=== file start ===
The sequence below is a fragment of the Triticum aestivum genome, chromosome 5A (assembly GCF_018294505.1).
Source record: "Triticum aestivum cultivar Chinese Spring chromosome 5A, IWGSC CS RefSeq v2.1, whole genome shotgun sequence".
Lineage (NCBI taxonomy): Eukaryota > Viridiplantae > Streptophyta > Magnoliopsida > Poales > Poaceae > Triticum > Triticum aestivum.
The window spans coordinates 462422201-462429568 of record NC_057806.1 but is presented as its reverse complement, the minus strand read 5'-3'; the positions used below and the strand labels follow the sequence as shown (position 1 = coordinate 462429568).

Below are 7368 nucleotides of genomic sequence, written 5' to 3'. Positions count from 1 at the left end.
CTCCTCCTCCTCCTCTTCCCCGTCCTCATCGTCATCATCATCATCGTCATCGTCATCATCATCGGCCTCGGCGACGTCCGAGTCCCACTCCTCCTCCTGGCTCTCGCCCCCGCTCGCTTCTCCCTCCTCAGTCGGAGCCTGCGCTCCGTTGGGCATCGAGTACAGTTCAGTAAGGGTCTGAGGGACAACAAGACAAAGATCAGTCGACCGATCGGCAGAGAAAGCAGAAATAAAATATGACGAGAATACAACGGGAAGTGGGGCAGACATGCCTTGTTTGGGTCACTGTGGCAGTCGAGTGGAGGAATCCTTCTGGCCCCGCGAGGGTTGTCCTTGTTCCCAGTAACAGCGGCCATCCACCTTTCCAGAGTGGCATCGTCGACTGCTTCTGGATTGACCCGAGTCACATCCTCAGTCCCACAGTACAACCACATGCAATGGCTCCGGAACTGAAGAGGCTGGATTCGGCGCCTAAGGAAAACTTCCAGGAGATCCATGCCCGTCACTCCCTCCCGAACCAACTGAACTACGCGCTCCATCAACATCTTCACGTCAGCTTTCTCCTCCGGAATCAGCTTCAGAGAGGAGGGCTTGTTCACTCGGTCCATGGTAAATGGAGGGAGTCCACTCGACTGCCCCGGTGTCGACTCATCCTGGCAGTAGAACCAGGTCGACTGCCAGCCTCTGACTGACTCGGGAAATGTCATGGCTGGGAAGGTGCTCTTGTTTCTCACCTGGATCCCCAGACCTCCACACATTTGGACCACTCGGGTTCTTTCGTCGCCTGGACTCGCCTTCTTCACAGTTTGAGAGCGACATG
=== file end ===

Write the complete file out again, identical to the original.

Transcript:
The sequence below is a fragment of the Triticum aestivum genome, chromosome 5A (assembly GCF_018294505.1).
Source record: "Triticum aestivum cultivar Chinese Spring chromosome 5A, IWGSC CS RefSeq v2.1, whole genome shotgun sequence".
Lineage (NCBI taxonomy): Eukaryota > Viridiplantae > Streptophyta > Magnoliopsida > Poales > Poaceae > Triticum > Triticum aestivum.
The window spans coordinates 462422201-462429568 of record NC_057806.1 but is presented as its reverse complement, the minus strand read 5'-3'; the positions used below and the strand labels follow the sequence as shown (position 1 = coordinate 462429568).

Below are 7368 nucleotides of genomic sequence, written 5' to 3'. Positions count from 1 at the left end.
CTCCTCCTCCTCCTCTTCCCCGTCCTCATCGTCATCATCATCATCGTCATCGTCATCATCATCGGCCTCGGCGACGTCCGAGTCCCACTCCTCCTCCTGGCTCTCGCCCCCGCTCGCTTCTCCCTCCTCAGTCGGAGCCTGCGCTCCGTTGGGCATCGAGTACAGTTCAGTAAGGGTCTGAGGGACAACAAGACAAAGATCAGTCGACCGATCGGCAGAGAAAGCAGAAATAAAATATGACGAGAATACAACGGGAAGTGGGGCAGACATGCCTTGTTTGGGTCACTGTGGCAGTCGAGTGGAGGAATCCTTCTGGCCCCGCGAGGGTTGTCCTTGTTCCCAGTAACAGCGGCCATCCACCTTTCCAGAGTGGCATCGTCGACTGCTTCTGGATTGACCCGAGTCACATCCTCAGTCCCACAGTACAACCACATGCAATGGCTCCGGAACTGAAGAGGCTGGATTCGGCGCCTAAGGAAAACTTCCAGGAGATCCATGCCCGTCACTCCCTCCCGAACCAACTGAACTACGCGCTCCATCAACATCTTCACGTCAGCTTTCTCCTCCGGAATCAGCTTCAGAGAGGAGGGCTTGTTCACTCGGTCCATGGTAAATGGAGGGAGTCCACTCGACTGCCCCGGTGTCGACTCATCCTGGCAGTAGAACCAGGTCGACTGCCAGCCTCTGACTGACTCGGGAAATGTCATGGCTGGGAAGGTGCTCTTGTTTCTCACCTGGATCCCCAGACCTCCACACATTTGGACCACTCGGGTTCTTTCGTCGCCTGGACTCGCCTTCTTCACAGTTTGAGAGCGACATG